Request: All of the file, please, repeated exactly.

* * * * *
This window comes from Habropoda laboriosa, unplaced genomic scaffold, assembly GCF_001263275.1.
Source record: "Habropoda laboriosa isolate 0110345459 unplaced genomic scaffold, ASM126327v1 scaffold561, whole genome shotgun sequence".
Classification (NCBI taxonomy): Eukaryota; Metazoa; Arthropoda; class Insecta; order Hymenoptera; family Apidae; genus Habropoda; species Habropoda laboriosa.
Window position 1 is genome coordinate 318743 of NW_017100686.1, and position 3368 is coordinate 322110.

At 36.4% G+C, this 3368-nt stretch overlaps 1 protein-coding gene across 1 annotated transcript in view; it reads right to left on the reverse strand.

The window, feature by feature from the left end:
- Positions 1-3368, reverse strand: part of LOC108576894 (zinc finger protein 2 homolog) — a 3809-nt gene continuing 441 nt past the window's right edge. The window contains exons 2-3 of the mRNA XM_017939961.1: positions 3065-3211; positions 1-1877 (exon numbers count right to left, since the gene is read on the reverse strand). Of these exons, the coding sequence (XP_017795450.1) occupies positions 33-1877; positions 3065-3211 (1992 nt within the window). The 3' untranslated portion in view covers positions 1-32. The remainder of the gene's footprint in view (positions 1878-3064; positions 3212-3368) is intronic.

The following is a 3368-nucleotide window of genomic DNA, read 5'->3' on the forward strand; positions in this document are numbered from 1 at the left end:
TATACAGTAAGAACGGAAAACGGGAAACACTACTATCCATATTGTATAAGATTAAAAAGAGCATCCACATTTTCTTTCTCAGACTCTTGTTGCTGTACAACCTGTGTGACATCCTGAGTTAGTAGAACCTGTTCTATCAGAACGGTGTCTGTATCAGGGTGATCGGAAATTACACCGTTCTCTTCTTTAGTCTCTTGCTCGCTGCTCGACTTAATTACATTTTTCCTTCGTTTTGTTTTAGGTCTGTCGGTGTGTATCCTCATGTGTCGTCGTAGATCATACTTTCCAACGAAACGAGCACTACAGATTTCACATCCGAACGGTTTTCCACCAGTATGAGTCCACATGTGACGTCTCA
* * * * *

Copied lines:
This window comes from Habropoda laboriosa, unplaced genomic scaffold, assembly GCF_001263275.1.
Source record: "Habropoda laboriosa isolate 0110345459 unplaced genomic scaffold, ASM126327v1 scaffold561, whole genome shotgun sequence".
Classification (NCBI taxonomy): Eukaryota; Metazoa; Arthropoda; class Insecta; order Hymenoptera; family Apidae; genus Habropoda; species Habropoda laboriosa.
Window position 1 is genome coordinate 318743 of NW_017100686.1, and position 3368 is coordinate 322110.

At 36.4% G+C, this 3368-nt stretch overlaps 1 protein-coding gene across 1 annotated transcript in view; it reads right to left on the reverse strand.

The window, feature by feature from the left end:
- Positions 1-3368, reverse strand: part of LOC108576894 (zinc finger protein 2 homolog) — a 3809-nt gene continuing 441 nt past the window's right edge. The window contains exons 2-3 of the mRNA XM_017939961.1: positions 3065-3211; positions 1-1877 (exon numbers count right to left, since the gene is read on the reverse strand). Of these exons, the coding sequence (XP_017795450.1) occupies positions 33-1877; positions 3065-3211 (1992 nt within the window). The 3' untranslated portion in view covers positions 1-32. The remainder of the gene's footprint in view (positions 1878-3064; positions 3212-3368) is intronic.

The following is a 3368-nucleotide window of genomic DNA, read 5'->3' on the forward strand; positions in this document are numbered from 1 at the left end:
TATACAGTAAGAACGGAAAACGGGAAACACTACTATCCATATTGTATAAGATTAAAAAGAGCATCCACATTTTCTTTCTCAGACTCTTGTTGCTGTACAACCTGTGTGACATCCTGAGTTAGTAGAACCTGTTCTATCAGAACGGTGTCTGTATCAGGGTGATCGGAAATTACACCGTTCTCTTCTTTAGTCTCTTGCTCGCTGCTCGACTTAATTACATTTTTCCTTCGTTTTGTTTTAGGTCTGTCGGTGTGTATCCTCATGTGTCGTCGTAGATCATACTTTCCAACGAAACGAGCACTACAGATTTCACATCCGAACGGTTTTCCACCAGTATGAGTCCACATGTGACGTCTCA